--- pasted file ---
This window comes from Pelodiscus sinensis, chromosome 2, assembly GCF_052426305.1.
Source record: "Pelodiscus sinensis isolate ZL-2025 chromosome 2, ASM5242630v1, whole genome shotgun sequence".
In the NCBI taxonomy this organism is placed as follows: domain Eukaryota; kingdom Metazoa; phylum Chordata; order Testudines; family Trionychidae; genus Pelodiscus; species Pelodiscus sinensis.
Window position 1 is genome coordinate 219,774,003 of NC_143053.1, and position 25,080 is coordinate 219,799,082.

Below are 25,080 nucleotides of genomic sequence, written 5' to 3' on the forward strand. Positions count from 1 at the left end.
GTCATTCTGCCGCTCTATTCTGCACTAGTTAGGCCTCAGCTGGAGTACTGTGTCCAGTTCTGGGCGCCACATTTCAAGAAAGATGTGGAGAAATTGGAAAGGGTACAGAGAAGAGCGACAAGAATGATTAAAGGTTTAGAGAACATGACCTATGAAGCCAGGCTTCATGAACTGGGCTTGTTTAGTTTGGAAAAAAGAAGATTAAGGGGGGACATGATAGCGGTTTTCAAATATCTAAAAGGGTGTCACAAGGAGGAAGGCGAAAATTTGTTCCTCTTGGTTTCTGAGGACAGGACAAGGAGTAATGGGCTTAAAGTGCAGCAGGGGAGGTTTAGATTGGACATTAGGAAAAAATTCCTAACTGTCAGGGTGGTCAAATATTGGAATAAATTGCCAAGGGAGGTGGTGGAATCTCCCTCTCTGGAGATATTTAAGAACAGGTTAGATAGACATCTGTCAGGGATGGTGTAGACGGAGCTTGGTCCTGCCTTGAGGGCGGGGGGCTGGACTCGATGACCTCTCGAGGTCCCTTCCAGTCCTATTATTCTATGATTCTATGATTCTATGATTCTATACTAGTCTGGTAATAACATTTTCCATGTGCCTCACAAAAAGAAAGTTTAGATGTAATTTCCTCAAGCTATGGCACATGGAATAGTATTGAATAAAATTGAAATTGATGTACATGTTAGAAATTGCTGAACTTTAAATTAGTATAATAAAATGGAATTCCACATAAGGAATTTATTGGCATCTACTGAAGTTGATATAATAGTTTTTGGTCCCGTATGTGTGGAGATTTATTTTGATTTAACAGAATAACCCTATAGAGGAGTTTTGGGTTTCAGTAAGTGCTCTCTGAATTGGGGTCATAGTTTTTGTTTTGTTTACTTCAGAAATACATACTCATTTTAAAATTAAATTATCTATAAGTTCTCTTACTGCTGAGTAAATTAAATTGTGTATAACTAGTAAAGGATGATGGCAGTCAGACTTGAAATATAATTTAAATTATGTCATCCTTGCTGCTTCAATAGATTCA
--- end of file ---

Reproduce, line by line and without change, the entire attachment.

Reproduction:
This window comes from Pelodiscus sinensis, chromosome 2, assembly GCF_052426305.1.
Source record: "Pelodiscus sinensis isolate ZL-2025 chromosome 2, ASM5242630v1, whole genome shotgun sequence".
In the NCBI taxonomy this organism is placed as follows: domain Eukaryota; kingdom Metazoa; phylum Chordata; order Testudines; family Trionychidae; genus Pelodiscus; species Pelodiscus sinensis.
Window position 1 is genome coordinate 219,774,003 of NC_143053.1, and position 25,080 is coordinate 219,799,082.

Below are 25,080 nucleotides of genomic sequence, written 5' to 3' on the forward strand. Positions count from 1 at the left end.
GTCATTCTGCCGCTCTATTCTGCACTAGTTAGGCCTCAGCTGGAGTACTGTGTCCAGTTCTGGGCGCCACATTTCAAGAAAGATGTGGAGAAATTGGAAAGGGTACAGAGAAGAGCGACAAGAATGATTAAAGGTTTAGAGAACATGACCTATGAAGCCAGGCTTCATGAACTGGGCTTGTTTAGTTTGGAAAAAAGAAGATTAAGGGGGGACATGATAGCGGTTTTCAAATATCTAAAAGGGTGTCACAAGGAGGAAGGCGAAAATTTGTTCCTCTTGGTTTCTGAGGACAGGACAAGGAGTAATGGGCTTAAAGTGCAGCAGGGGAGGTTTAGATTGGACATTAGGAAAAAATTCCTAACTGTCAGGGTGGTCAAATATTGGAATAAATTGCCAAGGGAGGTGGTGGAATCTCCCTCTCTGGAGATATTTAAGAACAGGTTAGATAGACATCTGTCAGGGATGGTGTAGACGGAGCTTGGTCCTGCCTTGAGGGCGGGGGGCTGGACTCGATGACCTCTCGAGGTCCCTTCCAGTCCTATTATTCTATGATTCTATGATTCTATGATTCTATACTAGTCTGGTAATAACATTTTCCATGTGCCTCACAAAAAGAAAGTTTAGATGTAATTTCCTCAAGCTATGGCACATGGAATAGTATTGAATAAAATTGAAATTGATGTACATGTTAGAAATTGCTGAACTTTAAATTAGTATAATAAAATGGAATTCCACATAAGGAATTTATTGGCATCTACTGAAGTTGATATAATAGTTTTTGGTCCCGTATGTGTGGAGATTTATTTTGATTTAACAGAATAACCCTATAGAGGAGTTTTGGGTTTCAGTAAGTGCTCTCTGAATTGGGGTCATAGTTTTTGTTTTGTTTACTTCAGAAATACATACTCATTTTAAAATTAAATTATCTATAAGTTCTCTTACTGCTGAGTAAATTAAATTGTGTATAACTAGTAAAGGATGATGGCAGTCAGACTTGAAATATAATTTAAATTATGTCATCCTTGCTGCTTCAATAGATTCA